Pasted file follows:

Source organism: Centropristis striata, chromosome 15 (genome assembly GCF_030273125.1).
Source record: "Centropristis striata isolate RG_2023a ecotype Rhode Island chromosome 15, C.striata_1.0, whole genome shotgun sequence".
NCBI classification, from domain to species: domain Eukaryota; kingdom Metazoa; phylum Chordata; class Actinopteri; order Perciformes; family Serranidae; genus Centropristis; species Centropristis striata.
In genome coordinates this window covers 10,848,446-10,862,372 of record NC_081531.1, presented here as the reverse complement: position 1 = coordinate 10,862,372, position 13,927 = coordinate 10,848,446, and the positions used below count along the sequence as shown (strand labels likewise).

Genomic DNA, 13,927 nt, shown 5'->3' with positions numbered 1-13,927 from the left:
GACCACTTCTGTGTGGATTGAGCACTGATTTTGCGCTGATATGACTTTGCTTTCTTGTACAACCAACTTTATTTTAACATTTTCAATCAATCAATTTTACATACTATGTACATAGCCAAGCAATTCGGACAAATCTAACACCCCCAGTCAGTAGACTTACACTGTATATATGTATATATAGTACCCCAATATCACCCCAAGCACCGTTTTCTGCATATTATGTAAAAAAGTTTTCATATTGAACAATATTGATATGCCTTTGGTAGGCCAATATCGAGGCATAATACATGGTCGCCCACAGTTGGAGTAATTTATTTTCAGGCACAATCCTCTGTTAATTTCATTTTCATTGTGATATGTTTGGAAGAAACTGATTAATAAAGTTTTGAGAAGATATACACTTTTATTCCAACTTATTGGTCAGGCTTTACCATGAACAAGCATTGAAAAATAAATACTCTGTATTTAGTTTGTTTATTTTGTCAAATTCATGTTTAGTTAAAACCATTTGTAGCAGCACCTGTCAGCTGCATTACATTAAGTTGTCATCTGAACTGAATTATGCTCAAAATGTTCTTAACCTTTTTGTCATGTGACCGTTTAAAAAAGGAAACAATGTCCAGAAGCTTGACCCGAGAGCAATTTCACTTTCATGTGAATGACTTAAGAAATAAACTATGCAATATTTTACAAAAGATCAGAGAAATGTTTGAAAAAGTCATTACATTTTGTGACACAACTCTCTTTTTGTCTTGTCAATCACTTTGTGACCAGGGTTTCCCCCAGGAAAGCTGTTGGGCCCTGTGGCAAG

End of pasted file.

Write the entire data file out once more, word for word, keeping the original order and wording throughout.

Source organism: Centropristis striata, chromosome 15 (genome assembly GCF_030273125.1).
Source record: "Centropristis striata isolate RG_2023a ecotype Rhode Island chromosome 15, C.striata_1.0, whole genome shotgun sequence".
NCBI classification, from domain to species: domain Eukaryota; kingdom Metazoa; phylum Chordata; class Actinopteri; order Perciformes; family Serranidae; genus Centropristis; species Centropristis striata.
In genome coordinates this window covers 10,848,446-10,862,372 of record NC_081531.1, presented here as the reverse complement: position 1 = coordinate 10,862,372, position 13,927 = coordinate 10,848,446, and the positions used below count along the sequence as shown (strand labels likewise).

Genomic DNA, 13,927 nt, shown 5'->3' with positions numbered 1-13,927 from the left:
GACCACTTCTGTGTGGATTGAGCACTGATTTTGCGCTGATATGACTTTGCTTTCTTGTACAACCAACTTTATTTTAACATTTTCAATCAATCAATTTTACATACTATGTACATAGCCAAGCAATTCGGACAAATCTAACACCCCCAGTCAGTAGACTTACACTGTATATATGTATATATAGTACCCCAATATCACCCCAAGCACCGTTTTCTGCATATTATGTAAAAAAGTTTTCATATTGAACAATATTGATATGCCTTTGGTAGGCCAATATCGAGGCATAATACATGGTCGCCCACAGTTGGAGTAATTTATTTTCAGGCACAATCCTCTGTTAATTTCATTTTCATTGTGATATGTTTGGAAGAAACTGATTAATAAAGTTTTGAGAAGATATACACTTTTATTCCAACTTATTGGTCAGGCTTTACCATGAACAAGCATTGAAAAATAAATACTCTGTATTTAGTTTGTTTATTTTGTCAAATTCATGTTTAGTTAAAACCATTTGTAGCAGCACCTGTCAGCTGCATTACATTAAGTTGTCATCTGAACTGAATTATGCTCAAAATGTTCTTAACCTTTTTGTCATGTGACCGTTTAAAAAAGGAAACAATGTCCAGAAGCTTGACCCGAGAGCAATTTCACTTTCATGTGAATGACTTAAGAAATAAACTATGCAATATTTTACAAAAGATCAGAGAAATGTTTGAAAAAGTCATTACATTTTGTGACACAACTCTCTTTTTGTCTTGTCAATCACTTTGTGACCAGGGTTTCCCCCAGGAAAGCTGTTGGGCCCTGTGGCAAG